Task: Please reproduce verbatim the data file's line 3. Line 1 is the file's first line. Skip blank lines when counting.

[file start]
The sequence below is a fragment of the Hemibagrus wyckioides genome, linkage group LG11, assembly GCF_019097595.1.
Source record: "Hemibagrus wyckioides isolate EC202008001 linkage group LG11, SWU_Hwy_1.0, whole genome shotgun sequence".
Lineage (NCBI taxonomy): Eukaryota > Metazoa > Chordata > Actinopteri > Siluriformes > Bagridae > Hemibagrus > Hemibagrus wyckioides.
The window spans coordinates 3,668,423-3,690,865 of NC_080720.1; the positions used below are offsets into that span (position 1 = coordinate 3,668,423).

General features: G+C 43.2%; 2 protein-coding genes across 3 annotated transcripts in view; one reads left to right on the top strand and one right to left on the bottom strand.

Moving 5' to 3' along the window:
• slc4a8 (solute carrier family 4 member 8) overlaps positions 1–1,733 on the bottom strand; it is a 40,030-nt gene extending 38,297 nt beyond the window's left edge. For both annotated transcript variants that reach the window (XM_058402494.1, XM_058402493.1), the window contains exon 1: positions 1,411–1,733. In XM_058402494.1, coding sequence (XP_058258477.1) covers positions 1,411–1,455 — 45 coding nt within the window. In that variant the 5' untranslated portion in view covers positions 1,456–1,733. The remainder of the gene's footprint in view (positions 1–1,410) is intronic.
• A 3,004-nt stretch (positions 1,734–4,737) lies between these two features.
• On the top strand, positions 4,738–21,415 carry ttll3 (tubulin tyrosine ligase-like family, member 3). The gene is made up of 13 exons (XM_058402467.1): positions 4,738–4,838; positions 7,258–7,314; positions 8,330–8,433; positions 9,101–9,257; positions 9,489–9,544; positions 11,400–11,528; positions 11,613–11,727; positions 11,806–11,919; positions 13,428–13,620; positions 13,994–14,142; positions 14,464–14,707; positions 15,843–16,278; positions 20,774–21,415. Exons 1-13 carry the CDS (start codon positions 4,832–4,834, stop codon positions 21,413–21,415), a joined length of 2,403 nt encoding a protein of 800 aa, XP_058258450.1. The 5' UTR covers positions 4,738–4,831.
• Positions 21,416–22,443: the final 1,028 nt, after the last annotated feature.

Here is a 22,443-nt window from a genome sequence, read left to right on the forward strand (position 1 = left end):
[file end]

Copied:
Lineage (NCBI taxonomy): Eukaryota > Metazoa > Chordata > Actinopteri > Siluriformes > Bagridae > Hemibagrus > Hemibagrus wyckioides.